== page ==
Welcome! This is a conversation among parents and others who are doing their best to raise healthy, cooperative, thriving children. Raising children to thrive isn’t easy, especially when those children regularly mess up our plans for their success. We learn the art of parenting from each other, and PEP’s blog is here to help—with tips, tools, talk and encouragement—as well as updates about PEP’s many educational programs.
Our bloggers are like our class leaders (many of them are class leaders)—parents who have found at PEP support, inspiration and a sensible road map for the journey. They’ll share their unique perspectives and experiences, connected by their deep commitment to helping you be the parent you want to be. We invite you to join the conversation.
First posted at Balancing Act, LLC. Being organized is something we agree we should do, promise ourselves we’ll start doing each and every December 31st (or next Monday, or when school starts, or when the stars align, or when the pigs are flying). But why? Why be organized? If we dig deep and think about […]... read more>>
This week’s parenting news brings tips for talking with children about emotions; a long-term study showing why that’s a good idea; cool playgrounds; creative things to make and do; and an article to spark a discussion with your teen about sleep. Four Lessons from “Inside Out” to Discuss with Kids Have you seen Inside Out yet? […]... read more>>
“What If Everything You Knew About Disciplining Kids Was Wrong?” is the title of an article by journalist and PEP parent educator Katherine Reynolds Lewis, in the July/August issue of Mother Jones magazine. In it, we hear the stories of schools and juvenile justice facilities that have implemented “a new approach” to discipline—one that replaces […]... read more>>
Whether you’re at home, at the beach or elsewhere, July is a good time for activities with your children that tend to get crowded out during the school year. Here are a few good suggestions. Parents can build in ‘special time’ with kids this summer This article in USA Today sets the bar high. To parents who “often […]... read more>>
Summer parenting gear includes lists of good children’s books and movies; some fun, fatherly blogs to check out, and advice for parents of middle-school graduates. The secrets I still want my teen to learn When a child goes from middle school to high school, parents need to be thinking in terms of raising an adult. That […]... read more>>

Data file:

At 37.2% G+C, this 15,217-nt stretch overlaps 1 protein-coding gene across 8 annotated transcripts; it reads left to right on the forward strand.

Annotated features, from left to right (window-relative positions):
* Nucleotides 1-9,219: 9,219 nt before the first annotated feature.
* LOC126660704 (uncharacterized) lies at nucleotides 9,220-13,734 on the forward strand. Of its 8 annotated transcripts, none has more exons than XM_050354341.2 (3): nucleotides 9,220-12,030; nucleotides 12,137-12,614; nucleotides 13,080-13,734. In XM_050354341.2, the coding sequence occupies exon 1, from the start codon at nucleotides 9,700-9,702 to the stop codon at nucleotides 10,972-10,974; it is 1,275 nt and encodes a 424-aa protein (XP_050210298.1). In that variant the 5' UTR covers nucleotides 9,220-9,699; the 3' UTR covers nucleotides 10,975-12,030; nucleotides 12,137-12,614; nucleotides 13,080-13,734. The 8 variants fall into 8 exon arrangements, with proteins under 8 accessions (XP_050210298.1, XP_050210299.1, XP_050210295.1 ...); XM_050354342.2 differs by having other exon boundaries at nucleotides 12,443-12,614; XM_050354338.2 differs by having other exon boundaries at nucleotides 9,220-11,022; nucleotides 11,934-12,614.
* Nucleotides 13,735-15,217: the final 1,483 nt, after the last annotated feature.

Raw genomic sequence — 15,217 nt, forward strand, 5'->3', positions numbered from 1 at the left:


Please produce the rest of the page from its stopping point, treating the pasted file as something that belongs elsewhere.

The school year’s end brings on some sort of sigh of relief for most parents, even if the next breath is a bracing for the round of camps, swimming pools, family trips, homework packets and child care arrangements. Take a few moments, while the kids are gleefully kicking back, to read some parenting inspiration and advice for the summer. […]... read more>>
This blog entry was first posted at The Imago Center of Washington, DC. Are there more narcissists in America these days? We see entitled children with iPads whose parents hire Uber to take them to their friend’s house and to training with their private coach. Are we afraid to disappoint our children, or hold them […]... read more>>
For the final session of our PEP I class, as Paige was out of town, we were treated to a discussion of limit setting led by PEP’s education director and longtime class leader Patti Cancellier. Each leader has their own presentation style and approach to leading a class, but the core material is the same. […]... read more>>
We are almost done with PEP I, hard to believe. It’s been a fun, connected and terrific class. So terrific that a lot of us are sticking together to go on to PEP II in the spring. I’m so grateful to everyone who made this happen, especially since PEP II is the MOST FUN PEP […]... read more>>
Angst, inspiration, change, feeling stuck, solutions, confusion—it’s all there in a PEP class. One brave participant brings up a problem or concern and we grapple with it, dissect it, generate possible solutions, new perspectives, and a little light of encouragement and humor shines down on all of us. When parents hear and empathize with one another and […]... read more>>